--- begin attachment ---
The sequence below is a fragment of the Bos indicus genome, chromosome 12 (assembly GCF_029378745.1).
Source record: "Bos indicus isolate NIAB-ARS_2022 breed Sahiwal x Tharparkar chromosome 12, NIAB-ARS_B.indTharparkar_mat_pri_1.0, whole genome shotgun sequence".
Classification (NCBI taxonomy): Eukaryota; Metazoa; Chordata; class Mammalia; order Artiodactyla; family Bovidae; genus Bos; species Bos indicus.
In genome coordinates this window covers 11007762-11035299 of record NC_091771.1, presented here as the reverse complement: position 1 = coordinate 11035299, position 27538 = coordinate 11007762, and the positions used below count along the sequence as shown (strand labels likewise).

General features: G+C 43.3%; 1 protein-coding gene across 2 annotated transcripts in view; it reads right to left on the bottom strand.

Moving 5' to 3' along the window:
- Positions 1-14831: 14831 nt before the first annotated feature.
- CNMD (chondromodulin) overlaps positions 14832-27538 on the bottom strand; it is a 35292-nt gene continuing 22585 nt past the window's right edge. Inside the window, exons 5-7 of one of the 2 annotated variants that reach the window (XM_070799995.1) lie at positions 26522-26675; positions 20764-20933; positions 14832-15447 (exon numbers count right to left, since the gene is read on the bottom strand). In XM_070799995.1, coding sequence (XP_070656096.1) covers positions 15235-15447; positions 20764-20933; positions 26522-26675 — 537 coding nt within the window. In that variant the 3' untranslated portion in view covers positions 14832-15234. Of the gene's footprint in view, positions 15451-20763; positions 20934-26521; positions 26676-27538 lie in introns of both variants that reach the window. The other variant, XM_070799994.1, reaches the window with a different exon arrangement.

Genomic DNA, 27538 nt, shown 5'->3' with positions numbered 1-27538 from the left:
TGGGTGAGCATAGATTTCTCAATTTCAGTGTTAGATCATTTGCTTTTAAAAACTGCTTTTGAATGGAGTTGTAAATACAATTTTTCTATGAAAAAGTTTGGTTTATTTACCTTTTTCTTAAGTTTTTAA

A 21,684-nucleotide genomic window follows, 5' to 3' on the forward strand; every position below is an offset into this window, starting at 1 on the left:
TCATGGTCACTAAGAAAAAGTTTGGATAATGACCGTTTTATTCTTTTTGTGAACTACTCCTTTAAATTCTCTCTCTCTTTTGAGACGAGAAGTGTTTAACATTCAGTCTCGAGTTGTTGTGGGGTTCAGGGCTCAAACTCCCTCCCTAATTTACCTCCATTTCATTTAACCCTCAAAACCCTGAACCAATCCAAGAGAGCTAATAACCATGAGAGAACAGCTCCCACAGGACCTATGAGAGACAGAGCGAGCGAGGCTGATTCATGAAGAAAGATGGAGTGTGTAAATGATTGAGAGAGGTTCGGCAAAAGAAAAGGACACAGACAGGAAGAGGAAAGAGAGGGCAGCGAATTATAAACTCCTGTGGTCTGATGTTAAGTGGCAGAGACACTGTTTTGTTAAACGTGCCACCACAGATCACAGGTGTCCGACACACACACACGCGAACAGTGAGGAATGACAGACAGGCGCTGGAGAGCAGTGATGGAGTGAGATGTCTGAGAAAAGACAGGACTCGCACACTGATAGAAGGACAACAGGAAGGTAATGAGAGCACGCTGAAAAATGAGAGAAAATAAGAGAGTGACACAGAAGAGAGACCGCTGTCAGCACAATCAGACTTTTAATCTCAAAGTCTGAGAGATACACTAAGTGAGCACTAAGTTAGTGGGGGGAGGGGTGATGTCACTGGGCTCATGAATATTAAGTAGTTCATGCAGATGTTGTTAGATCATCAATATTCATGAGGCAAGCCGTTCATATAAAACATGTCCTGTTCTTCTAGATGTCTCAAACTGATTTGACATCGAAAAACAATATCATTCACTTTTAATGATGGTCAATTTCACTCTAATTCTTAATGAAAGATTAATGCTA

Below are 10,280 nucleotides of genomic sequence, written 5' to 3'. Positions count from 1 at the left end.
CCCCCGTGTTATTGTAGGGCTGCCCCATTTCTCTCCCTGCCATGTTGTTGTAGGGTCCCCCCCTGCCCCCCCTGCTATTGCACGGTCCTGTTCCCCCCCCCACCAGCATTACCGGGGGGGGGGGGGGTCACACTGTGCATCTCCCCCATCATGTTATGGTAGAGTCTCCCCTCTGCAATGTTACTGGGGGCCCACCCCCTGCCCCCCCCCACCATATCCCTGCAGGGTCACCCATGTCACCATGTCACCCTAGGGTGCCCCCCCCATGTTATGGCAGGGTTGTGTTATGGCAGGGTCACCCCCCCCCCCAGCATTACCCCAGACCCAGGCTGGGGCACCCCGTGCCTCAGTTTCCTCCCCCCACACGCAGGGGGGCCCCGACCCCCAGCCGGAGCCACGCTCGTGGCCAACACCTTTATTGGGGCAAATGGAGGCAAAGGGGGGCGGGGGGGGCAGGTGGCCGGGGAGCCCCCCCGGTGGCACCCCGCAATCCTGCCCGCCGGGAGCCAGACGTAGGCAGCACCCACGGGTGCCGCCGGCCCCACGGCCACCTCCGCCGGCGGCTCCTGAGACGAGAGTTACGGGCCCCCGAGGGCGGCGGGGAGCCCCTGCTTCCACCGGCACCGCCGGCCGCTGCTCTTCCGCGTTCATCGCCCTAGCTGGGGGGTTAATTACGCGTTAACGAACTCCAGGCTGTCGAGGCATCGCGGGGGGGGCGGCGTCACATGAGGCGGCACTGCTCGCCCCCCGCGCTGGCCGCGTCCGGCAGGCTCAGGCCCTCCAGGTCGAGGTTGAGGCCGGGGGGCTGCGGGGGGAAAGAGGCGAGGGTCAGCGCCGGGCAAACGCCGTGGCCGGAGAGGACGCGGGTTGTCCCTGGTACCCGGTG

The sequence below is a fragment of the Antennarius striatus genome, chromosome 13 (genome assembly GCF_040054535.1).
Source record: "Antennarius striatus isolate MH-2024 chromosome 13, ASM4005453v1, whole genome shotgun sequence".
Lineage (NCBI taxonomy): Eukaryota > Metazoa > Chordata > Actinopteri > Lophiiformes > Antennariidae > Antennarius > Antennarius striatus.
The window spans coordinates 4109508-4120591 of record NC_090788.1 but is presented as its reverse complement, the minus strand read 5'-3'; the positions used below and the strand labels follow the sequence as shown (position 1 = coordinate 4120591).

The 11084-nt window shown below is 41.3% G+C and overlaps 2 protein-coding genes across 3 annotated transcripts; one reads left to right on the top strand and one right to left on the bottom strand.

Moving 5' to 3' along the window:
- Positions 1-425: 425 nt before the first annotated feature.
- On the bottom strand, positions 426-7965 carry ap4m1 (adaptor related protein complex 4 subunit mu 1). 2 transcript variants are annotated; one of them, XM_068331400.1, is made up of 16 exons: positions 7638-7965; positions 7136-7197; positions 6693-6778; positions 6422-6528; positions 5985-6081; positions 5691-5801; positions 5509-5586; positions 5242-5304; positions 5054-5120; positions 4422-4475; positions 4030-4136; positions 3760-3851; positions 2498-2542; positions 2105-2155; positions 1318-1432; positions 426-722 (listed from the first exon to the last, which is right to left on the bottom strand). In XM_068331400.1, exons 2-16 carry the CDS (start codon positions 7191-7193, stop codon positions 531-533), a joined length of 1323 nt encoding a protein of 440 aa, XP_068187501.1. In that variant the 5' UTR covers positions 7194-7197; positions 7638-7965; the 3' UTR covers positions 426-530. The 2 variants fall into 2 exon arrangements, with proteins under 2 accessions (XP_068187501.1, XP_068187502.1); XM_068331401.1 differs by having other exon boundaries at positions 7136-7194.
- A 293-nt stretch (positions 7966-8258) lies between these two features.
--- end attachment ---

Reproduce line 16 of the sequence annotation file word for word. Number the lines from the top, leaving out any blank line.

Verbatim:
Source record: "Antennarius striatus isolate MH-2024 chromosome 13, ASM4005453v1, whole genome shotgun sequence".